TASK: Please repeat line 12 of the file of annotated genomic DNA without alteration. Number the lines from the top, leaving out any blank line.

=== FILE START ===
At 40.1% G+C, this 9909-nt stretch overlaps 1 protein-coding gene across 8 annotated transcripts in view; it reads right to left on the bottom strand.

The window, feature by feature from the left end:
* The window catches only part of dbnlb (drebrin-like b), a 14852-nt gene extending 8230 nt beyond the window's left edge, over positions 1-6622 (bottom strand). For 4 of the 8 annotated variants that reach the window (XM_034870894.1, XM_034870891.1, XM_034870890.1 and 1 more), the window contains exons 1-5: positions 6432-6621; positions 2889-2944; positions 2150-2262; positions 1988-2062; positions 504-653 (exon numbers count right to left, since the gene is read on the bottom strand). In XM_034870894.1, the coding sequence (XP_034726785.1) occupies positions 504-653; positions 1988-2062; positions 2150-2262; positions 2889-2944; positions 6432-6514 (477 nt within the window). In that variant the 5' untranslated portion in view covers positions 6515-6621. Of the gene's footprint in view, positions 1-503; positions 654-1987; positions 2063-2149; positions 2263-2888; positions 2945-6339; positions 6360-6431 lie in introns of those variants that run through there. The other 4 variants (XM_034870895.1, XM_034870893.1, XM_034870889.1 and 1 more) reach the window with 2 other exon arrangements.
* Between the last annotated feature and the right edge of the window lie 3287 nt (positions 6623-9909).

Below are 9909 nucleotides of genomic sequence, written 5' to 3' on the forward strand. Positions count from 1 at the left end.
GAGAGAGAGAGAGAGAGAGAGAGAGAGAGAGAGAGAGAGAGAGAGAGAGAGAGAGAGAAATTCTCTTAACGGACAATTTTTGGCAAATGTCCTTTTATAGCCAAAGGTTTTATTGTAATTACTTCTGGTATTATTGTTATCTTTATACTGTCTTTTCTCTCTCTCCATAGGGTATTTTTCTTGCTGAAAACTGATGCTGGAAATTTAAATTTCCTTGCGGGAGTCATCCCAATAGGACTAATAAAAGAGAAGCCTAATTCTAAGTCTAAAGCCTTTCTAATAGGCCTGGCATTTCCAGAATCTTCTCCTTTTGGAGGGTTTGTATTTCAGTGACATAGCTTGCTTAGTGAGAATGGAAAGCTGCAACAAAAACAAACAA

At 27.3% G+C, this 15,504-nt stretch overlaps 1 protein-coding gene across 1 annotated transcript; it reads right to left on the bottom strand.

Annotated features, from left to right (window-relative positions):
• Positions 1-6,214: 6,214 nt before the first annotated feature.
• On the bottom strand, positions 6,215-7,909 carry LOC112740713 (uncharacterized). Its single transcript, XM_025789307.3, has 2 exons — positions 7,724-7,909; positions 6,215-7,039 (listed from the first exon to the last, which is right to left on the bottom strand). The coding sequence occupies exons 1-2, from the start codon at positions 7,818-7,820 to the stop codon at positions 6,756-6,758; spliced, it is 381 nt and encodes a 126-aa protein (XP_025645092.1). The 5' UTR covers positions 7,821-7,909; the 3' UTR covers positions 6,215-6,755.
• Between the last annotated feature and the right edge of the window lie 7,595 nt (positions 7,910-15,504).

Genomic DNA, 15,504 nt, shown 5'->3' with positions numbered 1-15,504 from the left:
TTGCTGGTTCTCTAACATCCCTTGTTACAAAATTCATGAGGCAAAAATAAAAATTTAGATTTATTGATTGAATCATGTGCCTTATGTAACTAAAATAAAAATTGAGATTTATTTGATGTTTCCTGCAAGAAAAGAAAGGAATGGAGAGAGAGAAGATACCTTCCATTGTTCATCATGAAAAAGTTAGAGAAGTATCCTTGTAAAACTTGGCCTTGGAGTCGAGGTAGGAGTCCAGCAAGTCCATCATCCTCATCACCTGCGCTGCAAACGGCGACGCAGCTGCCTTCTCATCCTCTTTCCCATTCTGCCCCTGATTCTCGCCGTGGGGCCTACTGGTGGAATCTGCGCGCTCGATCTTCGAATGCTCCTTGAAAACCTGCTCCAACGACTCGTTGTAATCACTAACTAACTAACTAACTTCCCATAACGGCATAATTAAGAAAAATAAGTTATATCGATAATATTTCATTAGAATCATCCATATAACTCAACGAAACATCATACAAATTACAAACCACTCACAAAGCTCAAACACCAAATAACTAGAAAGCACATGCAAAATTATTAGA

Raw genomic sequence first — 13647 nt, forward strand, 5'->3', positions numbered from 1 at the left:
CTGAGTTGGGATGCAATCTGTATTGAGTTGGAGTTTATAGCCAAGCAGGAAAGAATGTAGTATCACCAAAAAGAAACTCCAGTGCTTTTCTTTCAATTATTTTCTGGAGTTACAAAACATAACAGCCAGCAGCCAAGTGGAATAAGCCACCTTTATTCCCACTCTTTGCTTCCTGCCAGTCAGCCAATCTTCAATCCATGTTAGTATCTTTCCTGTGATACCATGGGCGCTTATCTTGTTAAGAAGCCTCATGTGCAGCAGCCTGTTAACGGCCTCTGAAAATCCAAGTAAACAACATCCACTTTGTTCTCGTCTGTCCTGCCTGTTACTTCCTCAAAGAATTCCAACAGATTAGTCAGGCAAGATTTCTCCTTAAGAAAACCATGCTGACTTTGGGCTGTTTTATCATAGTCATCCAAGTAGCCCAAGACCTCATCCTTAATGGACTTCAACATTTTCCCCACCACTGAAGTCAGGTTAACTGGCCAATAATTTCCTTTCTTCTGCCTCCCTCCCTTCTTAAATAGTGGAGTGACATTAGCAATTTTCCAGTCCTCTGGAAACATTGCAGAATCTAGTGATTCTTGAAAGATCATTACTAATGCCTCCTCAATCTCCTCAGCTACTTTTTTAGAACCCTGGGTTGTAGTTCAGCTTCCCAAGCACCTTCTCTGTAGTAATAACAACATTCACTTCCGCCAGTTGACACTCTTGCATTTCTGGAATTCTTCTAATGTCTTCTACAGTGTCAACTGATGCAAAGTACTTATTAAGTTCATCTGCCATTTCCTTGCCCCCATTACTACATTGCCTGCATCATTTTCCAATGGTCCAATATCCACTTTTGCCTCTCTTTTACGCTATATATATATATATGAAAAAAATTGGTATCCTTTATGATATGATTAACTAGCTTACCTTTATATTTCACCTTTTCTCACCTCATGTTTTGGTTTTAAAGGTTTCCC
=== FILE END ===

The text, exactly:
Genomic DNA, 15,504 nt, shown 5'->3' with positions numbered 1-15,504 from the left: